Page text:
It comes as Prime Minister Scott Morrison called for restraint between Israel and Palestinian militants after days of air strikes and rocket attacks.
Israeli security forces massed at Gaza’s border on Thursday and Palestinian militants pounded Israel with rockets in intense hostilities that have caused international concern.
Days of violence between Jewish Israelis and the country’s Arab minority worsened overnight, with synagogues attacked and fighting breaking out on the streets of some communities.
With concern growing the violence that flared on Monday could spiral out of control, the United States is sending an envoy, Hady Amr, to the region. But efforts to end the worst hostilities in years appear so far to have made no progress.
In renewed air strikes on Gaza, Israel struck a six-storey residential building in Gaza City that it said belonged to Hamas, the Islamist group that controls the Palestinian enclave.
At least 83 people have been killed in Gaza since violence escalated on Monday, medics said, further straining hospitals already under heavy pressure during the COVID-19 pandemic.
“We are facing Israel and COVID-19. We are in between two enemies,” said Asad Karam, 20, a construction worker, standing beside a road damaged during the air strikes. An electricity pole had collapsed by the road, with its wires severed.
In the latest Palestinian rocket attacks, one rocket crashed into a building near Tel Aviv, injuring five Israelis, police said. Sirens blared in cities across southern Israel, sending thousands running for shelters.
Seven people have been killed in Israel, its military said.
“All of Israel is under attack. It’s a very scary situation to be in,” said Margo Aronovic, a 26-year-old student, in Tel Aviv.
Israel has prepared combat troops along the Gaza border and was in “various stages of preparing ground operations”, a military spokesman said.
Health authorities in Gaza said they were investigating the deaths of several people overnight who they said may have inhaled poisonous gas. Samples were being examined and they had yet to draw any final conclusions, they said.
Meanwhile, calls are growing internationally for a de-escalation of violence in the region.
US President Joe Biden said on Wednesday that Israel has a right to defend itself, but after speaking with Prime Minister Benjamin Netanyahu, he hopes clashes with Palestinians will end quickly.
"I had a conversation with Bibi Netanyahu not too long ago," Mr Biden told reporters.
"My expectation and hope is that this will be closing down sooner than later, but Israel has a right to defend itself when you have thousands of rockets flying into your territory."
A British minister has urged Israel and Hamas to “take a step back” from the escalation.
Scott Morrison urges 'restraint'
Prime Minister Scott Morrison said it was important the conflict did not play out in Australia.
"Of course we are all very concerned about what is happening there," he told Sydney radio 2GB on Thursday.
"We have been urging restraint from all parties involved there to not take any unilateral action on those very stressful and tense situations we are finding there.
"But those things should not be played out here in Australia."
Mr Morrison restated the government's policy of a two-state solution between Israel and the Palestinians and described Australia as an agent for peace.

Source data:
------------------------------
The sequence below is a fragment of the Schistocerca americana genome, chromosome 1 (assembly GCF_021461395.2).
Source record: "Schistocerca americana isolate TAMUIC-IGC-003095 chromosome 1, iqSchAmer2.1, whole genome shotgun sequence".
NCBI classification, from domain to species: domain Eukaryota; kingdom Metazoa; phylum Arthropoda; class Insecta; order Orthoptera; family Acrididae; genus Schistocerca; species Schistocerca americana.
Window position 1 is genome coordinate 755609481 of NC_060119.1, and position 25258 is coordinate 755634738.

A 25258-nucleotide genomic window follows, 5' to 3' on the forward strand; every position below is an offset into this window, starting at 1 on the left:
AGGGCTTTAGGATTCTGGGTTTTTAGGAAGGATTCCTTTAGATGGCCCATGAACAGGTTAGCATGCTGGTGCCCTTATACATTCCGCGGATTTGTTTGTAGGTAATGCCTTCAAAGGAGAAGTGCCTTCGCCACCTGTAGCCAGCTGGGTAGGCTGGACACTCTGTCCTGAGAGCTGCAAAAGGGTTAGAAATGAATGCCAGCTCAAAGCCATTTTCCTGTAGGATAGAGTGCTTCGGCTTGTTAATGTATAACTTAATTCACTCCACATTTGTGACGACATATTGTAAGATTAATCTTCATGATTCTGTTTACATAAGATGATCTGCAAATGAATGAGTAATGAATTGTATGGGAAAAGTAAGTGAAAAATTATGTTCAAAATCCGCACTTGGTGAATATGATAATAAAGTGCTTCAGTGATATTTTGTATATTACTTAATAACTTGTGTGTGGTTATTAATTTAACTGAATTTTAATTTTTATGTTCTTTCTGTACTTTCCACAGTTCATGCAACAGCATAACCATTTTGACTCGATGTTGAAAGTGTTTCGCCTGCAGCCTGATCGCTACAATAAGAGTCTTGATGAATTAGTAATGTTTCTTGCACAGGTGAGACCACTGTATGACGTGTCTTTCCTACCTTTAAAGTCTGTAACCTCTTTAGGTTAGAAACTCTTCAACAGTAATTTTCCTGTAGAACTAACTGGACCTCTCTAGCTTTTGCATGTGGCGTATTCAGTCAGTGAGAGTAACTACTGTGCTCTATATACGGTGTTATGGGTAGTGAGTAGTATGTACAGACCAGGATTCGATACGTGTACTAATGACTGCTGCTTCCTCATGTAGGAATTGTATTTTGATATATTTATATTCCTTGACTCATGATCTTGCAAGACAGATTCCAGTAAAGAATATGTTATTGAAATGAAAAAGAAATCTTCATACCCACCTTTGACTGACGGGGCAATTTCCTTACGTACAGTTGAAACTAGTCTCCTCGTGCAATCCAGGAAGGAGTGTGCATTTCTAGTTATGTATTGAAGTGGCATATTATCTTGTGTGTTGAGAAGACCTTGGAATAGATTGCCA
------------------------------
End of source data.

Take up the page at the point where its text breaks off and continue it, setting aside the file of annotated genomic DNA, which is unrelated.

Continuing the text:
He urged Australians with ties to the conflict to act with tolerance and respect.
"By all means, people can have concerns and views, and there is a tolerance for that, but at the same time we do not want to import the troubles of other parts of the world into this country."
Israeli Prime Minister Benjamin Netanyahu has vowed to “continue acting to strike at the military capabilities of Hamas” and other Gaza groups. Hamas is regarded as a terrorist group by the United States and Israel.
On Wednesday, Israeli forces killed a senior Hamas commander and bombed several buildings, including high-rises and a bank, which Israel said was linked to the faction’s activities.
Hamas signalled defiance, with its leader, Ismail Haniyeh, saying: “The confrontation with the enemy is open-ended.”
Israel launched its offensive after Hamas fired rockets at Jerusalem and Tel Aviv in retaliation for Israeli police clashes with Palestinians near Al-Aqsa Mosque in East Jerusalem during the Muslim fasting month of Ramadan.
Turkey, whose hosting of Hamas leaders in Istanbul in recent years has contributed to a falling out with Israel, called on Muslim countries to show a united and clear stance over the violence.
In the fighting inside Israel, where some in the 21 per cent Arab minority have mounted violent pro-Palestinian protests, attacks by Jews on Arabs passing by in ethnically mixed areas have worsened.
One person was in a critical condition after being shot by Arabs in the Arab-Jewish town of Lod, where authorities imposed a curfew, police said.
Over 150 arrests were made overnight in Lod and Arab towns in northern Israel, police said.
Israeli President Reuven Rivlin called for an end to “this madness”.
“We are endangered by rockets that are being launched at our citizens and streets, and we are busying ourselves with a senseless civil war among ourselves,” said the president, whose role is largely ceremonial.
A number of foreign carriers have cancelled flights to Israel because of the unrest.
The fatalities in Israel include a soldier killed while patrolling the Gaza border and six civilians, including two children and an Indian worker, medical authorities said.
Gaza’s health ministry said 17 of the people killed in the enclave were children and seven were women. The Israeli military said some 400 of 1,600 rockets fired by Gaza factions had fallen short, potentially causing some Palestinian civilian casualties.
The conflict has led to the freezing of talks by Mr Netanyahu’s opponents on forming a governing coalition to unseat him after Israel’s inconclusive 23 March election.